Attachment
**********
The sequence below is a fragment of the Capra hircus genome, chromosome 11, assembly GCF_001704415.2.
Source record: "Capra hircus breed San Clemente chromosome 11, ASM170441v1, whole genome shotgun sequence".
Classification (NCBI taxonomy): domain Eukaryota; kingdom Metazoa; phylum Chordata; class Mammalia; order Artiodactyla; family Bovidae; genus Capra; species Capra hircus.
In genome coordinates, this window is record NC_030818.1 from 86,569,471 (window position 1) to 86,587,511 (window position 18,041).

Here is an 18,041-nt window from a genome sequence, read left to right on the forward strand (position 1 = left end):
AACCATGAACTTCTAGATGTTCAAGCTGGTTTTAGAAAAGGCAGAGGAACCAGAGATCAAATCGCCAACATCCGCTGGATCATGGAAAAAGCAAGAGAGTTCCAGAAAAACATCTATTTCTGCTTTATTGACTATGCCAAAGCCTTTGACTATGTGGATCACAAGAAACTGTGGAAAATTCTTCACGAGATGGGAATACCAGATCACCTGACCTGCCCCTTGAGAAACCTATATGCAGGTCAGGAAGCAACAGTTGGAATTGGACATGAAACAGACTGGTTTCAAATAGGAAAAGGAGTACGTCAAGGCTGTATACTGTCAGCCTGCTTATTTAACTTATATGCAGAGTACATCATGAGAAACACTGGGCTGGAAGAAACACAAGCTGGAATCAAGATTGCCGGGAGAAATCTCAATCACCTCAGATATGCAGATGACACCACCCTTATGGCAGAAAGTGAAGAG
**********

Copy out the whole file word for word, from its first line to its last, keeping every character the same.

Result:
The sequence below is a fragment of the Capra hircus genome, chromosome 11, assembly GCF_001704415.2.
Source record: "Capra hircus breed San Clemente chromosome 11, ASM170441v1, whole genome shotgun sequence".
Classification (NCBI taxonomy): domain Eukaryota; kingdom Metazoa; phylum Chordata; class Mammalia; order Artiodactyla; family Bovidae; genus Capra; species Capra hircus.
In genome coordinates, this window is record NC_030818.1 from 86,569,471 (window position 1) to 86,587,511 (window position 18,041).

Here is an 18,041-nt window from a genome sequence, read left to right on the forward strand (position 1 = left end):
AACCATGAACTTCTAGATGTTCAAGCTGGTTTTAGAAAAGGCAGAGGAACCAGAGATCAAATCGCCAACATCCGCTGGATCATGGAAAAAGCAAGAGAGTTCCAGAAAAACATCTATTTCTGCTTTATTGACTATGCCAAAGCCTTTGACTATGTGGATCACAAGAAACTGTGGAAAATTCTTCACGAGATGGGAATACCAGATCACCTGACCTGCCCCTTGAGAAACCTATATGCAGGTCAGGAAGCAACAGTTGGAATTGGACATGAAACAGACTGGTTTCAAATAGGAAAAGGAGTACGTCAAGGCTGTATACTGTCAGCCTGCTTATTTAACTTATATGCAGAGTACATCATGAGAAACACTGGGCTGGAAGAAACACAAGCTGGAATCAAGATTGCCGGGAGAAATCTCAATCACCTCAGATATGCAGATGACACCACCCTTATGGCAGAAAGTGAAGAG